Activity Based Costing (ABC) is one of a number of possible costing methodologies utilised in organisations. It identifies activity centres in an organisation, and assigns costs to product or service units based on the number of activities or some form of utilisation metric used by each product or service unit. ABC ascertains the purpose of each activity or service and assigns the cost of such activity or service to the product or service unit that has made use of such activity. ABC may be considered to be a more precise costing tool in comparison to absorption costing, which is based on the principle of absorbing the cost of a finished unit in inventory or of a service as the sum of the cost of direct materials, wages of direct labour, and both variable and fixed overheads.

ABC clearly delineates all the direct costs and the exact proportion of overheads that are being ascribed to the production of a particular unit of output or a particular discrete output. By way of example, a mass-produced food item like, say a beef burger, can use the same amount of labour and materials as a customised beef burger for a specific client. The customised burger uses far more of the food technologist’s time (an overhead) to develop the right recipe and the components therefor, than does the traditional, mass-produced burger. In essence, ABC tells us with a degree of precision which individual products or services are profit-making and which ones are loss-making, as well as the degree to which they are. Most organisations have traditionally used an absorption method, possibly because it is acceptable for external and auditing purposes and it definitely is a more straightforward approach. However, as competitive pressures mount on organisations, it has become key to utilise ABC and determine which products and/or services to keep or cut, what is generating profits and what is not.

ABC therefore identifies the in/efficiencies that lie in products, within departments and/or activities. This enables the allocation of organisational resources on those areas that are more profitable. ABC is also a flexible model, yielding both a holistic overview of organisational cost structure as well as costs related to each product, department and/or activity. Thus, it helps identify unnecessary costs that can be eliminated far more easily, and enables a superior cost control mechanism. Another advantage of ABC lies in the possibility to give a precise cost estimation, which helps when it comes to fixing and determining the optimal pricing of a product or service with any desired analytical resolution. The only criticism that may be levelled at ABC is the academic nature it takes on where there are no clear ways of identifying a cost-driver with a cost unit.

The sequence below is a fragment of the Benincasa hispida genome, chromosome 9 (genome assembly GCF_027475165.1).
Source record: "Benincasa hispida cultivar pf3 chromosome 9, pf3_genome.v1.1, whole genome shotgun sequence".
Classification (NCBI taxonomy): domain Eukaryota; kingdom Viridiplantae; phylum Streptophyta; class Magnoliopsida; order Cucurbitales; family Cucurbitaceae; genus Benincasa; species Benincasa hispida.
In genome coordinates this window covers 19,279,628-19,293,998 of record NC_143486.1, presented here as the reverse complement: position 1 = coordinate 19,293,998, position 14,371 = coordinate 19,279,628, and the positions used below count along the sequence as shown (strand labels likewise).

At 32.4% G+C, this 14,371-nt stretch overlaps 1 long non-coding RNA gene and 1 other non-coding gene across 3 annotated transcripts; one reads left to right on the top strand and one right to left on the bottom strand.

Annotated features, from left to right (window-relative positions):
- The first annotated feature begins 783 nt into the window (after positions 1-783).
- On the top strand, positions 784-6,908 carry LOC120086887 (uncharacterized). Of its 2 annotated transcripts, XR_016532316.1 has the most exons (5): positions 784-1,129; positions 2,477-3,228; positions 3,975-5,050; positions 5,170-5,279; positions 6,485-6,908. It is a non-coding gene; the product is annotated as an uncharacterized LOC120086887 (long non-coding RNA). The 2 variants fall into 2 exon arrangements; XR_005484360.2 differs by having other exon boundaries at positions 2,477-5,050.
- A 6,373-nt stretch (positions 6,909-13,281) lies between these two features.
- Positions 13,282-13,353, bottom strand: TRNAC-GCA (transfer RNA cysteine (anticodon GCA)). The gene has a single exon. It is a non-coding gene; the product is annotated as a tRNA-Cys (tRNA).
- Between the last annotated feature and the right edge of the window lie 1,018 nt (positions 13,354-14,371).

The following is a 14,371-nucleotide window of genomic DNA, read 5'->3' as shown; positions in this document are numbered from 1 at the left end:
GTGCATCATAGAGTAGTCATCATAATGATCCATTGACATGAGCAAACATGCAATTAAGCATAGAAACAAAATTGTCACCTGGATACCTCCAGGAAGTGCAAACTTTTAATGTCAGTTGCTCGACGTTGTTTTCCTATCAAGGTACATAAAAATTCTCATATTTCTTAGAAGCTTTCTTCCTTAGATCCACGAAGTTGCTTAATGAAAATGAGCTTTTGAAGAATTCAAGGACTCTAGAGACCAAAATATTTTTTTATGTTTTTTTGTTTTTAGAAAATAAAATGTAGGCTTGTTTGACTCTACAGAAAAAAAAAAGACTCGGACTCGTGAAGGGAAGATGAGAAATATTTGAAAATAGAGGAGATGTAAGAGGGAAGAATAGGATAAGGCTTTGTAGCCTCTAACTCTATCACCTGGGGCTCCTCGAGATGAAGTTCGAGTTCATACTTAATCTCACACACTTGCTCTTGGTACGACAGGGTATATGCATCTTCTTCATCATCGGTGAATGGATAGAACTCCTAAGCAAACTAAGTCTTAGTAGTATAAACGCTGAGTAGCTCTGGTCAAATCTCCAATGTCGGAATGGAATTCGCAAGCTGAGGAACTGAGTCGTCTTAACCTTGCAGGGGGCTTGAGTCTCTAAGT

At Equinox Advisory the following are the steps we normally take to implement an ABC system.

Define the specific objectives of the project and whether ABC is the right system to attain those objectives;

  1. Determine whether the ABC method is viable with current organisational setup and data-capturing systems in place;
  2. Identify any business process re-engineering that might be needed to fill in any existing data gaps;
  3. Establish any training requirements employees at all levels that needs to take place for the system to work well;
  4. Identify business activities and cost drivers;
  5. Map the whole operational flow of the organisation and determine how resources and activities are related to products and services;
  6. Implement systems for the capturing, collection and storage of cost-related data at each operational stage;
  7. Analyse the data collected at predetermined time intervals;
  8. Preparation of reports, including results, conclusions and recommendations at regular intervals.

At Equinox Advisory, we have a wealth of experience in developing the technique of ABC in both service sectors and product manufacturing. We are also aware that the majority of organisations tend to abandon their intention to implement ABC. It may not be as easy as ‘abc’, particularly because it involves understanding the organisation in a radically different way. Therefore, our experience has shown that ABC must first be accepted as being an organisational change program that will affect people across the company from senior management to front liners.

This is specifically why we also give our clients the option to engage personnel with a knowledge of organisational psychology on ABC projects, giving a psychological insight of the potential obstacles that may lie ahead, educating and training the people first to accept this new way of working prior to undertaking the required changes. Sometimes, we have also been asked to measure the impact of ABC on the organisation and its work practices. Apart from the more obvious financial performance metrics, we have adopted a balanced scorecard approach to measure the overall organisational development and performance including the performance of individuals and how ABC has enhanced employee’s understanding of the business and its alignment with the firm’s strategic objectives. A ‘balanced’ view of organisational performance gives employees, particularly management, a better overall perspective, including performance measures related to internal processes, individual and corporate self-improvement, customer focus and satisfaction and, of course, financial performance.

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